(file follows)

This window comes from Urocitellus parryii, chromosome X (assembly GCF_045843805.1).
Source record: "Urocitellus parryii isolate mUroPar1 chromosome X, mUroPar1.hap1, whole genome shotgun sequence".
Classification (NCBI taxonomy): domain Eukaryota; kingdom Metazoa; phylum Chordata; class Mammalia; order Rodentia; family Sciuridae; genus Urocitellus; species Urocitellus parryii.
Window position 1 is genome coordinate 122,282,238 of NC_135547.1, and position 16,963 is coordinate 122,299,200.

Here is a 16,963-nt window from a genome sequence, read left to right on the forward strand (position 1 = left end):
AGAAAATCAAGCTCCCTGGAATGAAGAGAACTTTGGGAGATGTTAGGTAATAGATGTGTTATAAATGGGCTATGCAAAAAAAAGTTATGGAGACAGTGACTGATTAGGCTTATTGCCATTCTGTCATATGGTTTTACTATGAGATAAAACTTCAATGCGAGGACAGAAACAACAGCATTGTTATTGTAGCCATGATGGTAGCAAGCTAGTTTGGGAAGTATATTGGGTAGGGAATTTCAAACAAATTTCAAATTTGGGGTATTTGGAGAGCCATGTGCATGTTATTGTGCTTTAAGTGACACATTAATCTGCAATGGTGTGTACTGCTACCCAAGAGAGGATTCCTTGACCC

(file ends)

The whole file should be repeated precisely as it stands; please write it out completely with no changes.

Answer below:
This window comes from Urocitellus parryii, chromosome X (assembly GCF_045843805.1).
Source record: "Urocitellus parryii isolate mUroPar1 chromosome X, mUroPar1.hap1, whole genome shotgun sequence".
Classification (NCBI taxonomy): domain Eukaryota; kingdom Metazoa; phylum Chordata; class Mammalia; order Rodentia; family Sciuridae; genus Urocitellus; species Urocitellus parryii.
Window position 1 is genome coordinate 122,282,238 of NC_135547.1, and position 16,963 is coordinate 122,299,200.

Here is a 16,963-nt window from a genome sequence, read left to right on the forward strand (position 1 = left end):
AGAAAATCAAGCTCCCTGGAATGAAGAGAACTTTGGGAGATGTTAGGTAATAGATGTGTTATAAATGGGCTATGCAAAAAAAAGTTATGGAGACAGTGACTGATTAGGCTTATTGCCATTCTGTCATATGGTTTTACTATGAGATAAAACTTCAATGCGAGGACAGAAACAACAGCATTGTTATTGTAGCCATGATGGTAGCAAGCTAGTTTGGGAAGTATATTGGGTAGGGAATTTCAAACAAATTTCAAATTTGGGGTATTTGGAGAGCCATGTGCATGTTATTGTGCTTTAAGTGACACATTAATCTGCAATGGTGTGTACTGCTACCCAAGAGAGGATTCCTTGACCC